24. Thank you, thank you, thank you, thank you, thank you. Yesterday was a tough son had been having a hard week. Remembering this post (and the great shot of those fingers with the smile behind), I pulled him over and wrote an R on his thumb for being a good reader. He caught on immediately and suggested other things. By the third finger, his little brother was coming over asking if he could have letters on his fingers too. (I told him "of course, but one boy at a time" and he was smiling and thinking about what letters he wanted and helped make suggestions for his big brother.) When all five fingers had letters on them, I was rewarded with a huge smile and one of those big collapsing-in-to-mom hugs. It was priceless and really helped turn our evening around. The little guy loved his too. This was such an amazing technique. Thank you so, so, so, so much. My heart just aches with them when my kids go through rough times, and it was awesome to have something to offer them that was tangible but free and that they can "take with them" as a reminder of how great I think they are! Seriously--you changed the mood of our house with this. I can't thank you enough.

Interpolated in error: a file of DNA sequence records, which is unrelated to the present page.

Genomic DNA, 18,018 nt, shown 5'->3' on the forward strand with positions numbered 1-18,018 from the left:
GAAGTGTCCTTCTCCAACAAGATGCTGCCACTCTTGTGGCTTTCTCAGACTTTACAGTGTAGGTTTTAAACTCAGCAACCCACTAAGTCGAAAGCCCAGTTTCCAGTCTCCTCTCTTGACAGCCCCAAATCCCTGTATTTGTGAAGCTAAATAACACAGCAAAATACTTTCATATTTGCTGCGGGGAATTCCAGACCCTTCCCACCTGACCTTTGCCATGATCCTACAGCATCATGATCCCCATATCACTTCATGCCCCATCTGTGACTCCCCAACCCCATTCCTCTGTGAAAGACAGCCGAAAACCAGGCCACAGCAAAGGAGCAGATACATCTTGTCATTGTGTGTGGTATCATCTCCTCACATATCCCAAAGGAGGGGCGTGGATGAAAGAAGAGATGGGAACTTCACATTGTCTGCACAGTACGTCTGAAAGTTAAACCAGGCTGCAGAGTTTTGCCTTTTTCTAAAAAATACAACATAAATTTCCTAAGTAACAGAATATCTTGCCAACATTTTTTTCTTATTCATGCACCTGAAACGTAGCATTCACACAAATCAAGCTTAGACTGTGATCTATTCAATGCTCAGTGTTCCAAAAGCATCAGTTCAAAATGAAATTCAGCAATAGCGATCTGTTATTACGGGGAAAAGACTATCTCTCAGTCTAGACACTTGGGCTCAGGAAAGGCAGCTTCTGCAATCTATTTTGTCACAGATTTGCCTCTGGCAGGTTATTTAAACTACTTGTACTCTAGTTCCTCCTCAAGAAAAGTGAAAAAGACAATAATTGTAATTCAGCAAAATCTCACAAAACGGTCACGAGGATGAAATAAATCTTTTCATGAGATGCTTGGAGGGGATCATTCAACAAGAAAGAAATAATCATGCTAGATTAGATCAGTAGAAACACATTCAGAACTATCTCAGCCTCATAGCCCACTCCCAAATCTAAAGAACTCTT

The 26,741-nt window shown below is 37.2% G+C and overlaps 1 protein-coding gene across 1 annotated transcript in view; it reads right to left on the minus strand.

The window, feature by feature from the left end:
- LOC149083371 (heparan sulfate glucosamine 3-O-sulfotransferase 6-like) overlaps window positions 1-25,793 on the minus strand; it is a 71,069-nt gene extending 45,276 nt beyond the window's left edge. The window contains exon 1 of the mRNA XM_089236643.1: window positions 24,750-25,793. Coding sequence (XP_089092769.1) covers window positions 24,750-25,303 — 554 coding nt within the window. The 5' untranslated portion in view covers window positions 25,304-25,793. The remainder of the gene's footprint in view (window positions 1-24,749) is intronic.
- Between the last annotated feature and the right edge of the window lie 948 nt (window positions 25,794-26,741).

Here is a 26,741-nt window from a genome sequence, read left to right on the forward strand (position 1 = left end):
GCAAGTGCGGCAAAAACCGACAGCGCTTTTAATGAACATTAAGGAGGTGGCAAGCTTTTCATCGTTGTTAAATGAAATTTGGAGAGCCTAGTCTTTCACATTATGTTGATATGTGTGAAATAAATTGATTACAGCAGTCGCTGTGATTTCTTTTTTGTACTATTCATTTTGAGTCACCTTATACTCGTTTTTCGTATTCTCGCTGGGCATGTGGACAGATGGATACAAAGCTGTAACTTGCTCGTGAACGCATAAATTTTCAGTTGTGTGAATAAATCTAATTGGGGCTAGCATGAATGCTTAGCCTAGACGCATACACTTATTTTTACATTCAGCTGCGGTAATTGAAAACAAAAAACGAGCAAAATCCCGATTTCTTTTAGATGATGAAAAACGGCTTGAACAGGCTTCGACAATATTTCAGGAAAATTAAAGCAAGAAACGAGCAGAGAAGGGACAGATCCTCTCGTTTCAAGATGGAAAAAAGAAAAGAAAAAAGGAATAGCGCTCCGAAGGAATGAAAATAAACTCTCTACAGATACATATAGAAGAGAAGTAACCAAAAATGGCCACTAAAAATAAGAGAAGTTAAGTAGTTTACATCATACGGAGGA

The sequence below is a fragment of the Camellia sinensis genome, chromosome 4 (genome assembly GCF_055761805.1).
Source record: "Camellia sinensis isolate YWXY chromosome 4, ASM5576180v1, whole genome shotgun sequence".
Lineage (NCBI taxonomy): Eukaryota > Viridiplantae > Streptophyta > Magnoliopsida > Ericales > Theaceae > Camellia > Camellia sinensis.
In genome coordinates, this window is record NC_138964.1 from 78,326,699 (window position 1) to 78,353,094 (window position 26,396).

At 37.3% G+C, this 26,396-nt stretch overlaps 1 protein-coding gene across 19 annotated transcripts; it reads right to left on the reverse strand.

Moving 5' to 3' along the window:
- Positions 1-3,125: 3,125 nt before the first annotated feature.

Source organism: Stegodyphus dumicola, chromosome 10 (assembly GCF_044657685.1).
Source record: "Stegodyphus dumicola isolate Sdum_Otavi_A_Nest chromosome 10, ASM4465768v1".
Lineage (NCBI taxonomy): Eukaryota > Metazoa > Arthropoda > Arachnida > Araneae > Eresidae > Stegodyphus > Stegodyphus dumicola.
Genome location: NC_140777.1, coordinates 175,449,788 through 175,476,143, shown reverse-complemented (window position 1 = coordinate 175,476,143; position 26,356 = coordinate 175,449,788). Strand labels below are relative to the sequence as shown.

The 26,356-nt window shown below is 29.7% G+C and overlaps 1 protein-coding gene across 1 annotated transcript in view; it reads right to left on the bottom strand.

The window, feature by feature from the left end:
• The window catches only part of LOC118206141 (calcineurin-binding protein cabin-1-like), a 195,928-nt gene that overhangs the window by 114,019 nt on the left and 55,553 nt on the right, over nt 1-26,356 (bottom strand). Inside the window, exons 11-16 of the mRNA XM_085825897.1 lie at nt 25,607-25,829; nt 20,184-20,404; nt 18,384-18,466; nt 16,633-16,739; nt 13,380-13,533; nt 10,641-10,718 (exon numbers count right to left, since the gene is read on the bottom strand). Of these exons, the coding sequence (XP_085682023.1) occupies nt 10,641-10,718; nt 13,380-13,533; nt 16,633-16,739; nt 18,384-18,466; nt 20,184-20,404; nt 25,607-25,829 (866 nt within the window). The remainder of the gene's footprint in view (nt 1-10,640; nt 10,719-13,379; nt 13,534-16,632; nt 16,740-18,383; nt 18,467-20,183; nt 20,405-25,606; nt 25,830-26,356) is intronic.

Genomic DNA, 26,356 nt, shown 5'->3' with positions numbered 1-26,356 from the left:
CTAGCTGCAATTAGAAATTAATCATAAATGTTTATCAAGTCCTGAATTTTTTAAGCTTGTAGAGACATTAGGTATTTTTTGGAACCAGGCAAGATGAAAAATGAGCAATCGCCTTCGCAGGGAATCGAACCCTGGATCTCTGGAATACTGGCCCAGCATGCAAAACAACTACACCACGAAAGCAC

25. Thank you for this post!!!

    I wanted to add that my problem isn't comparing myself to others, it's comparing myself to my "old" self. Does that make sense? I find myself thinking, "What is wrong with me? I used to be able to run five miles a day, make time for meaningful scripture study, etc etc etc...where did the old me go?" It's hard for me to remember that I have a different life now. I am a different me than I was in college.

    So much of the pressure that I put on myself comes from within. I don't know how to change that, but I wish I did. People say, "Just do your best," but I think that's a troublesome statement because sometimes I know that I am NOT doing my best--how can you possibly do your best on EVERY area of your life?

    Some of the sanest people I know are the people who just do a good job on things and move on...they don't obsess about "doing their best" and being the most perfect version of themselves. I wish I could be more like that! I often say, "I did the best that I could under the circumstances, and that has to be enough."

    Anyway--lots of random thoughts there, but your post got me thinking, so I thought I'd share. Thanks for sharing your life with us!!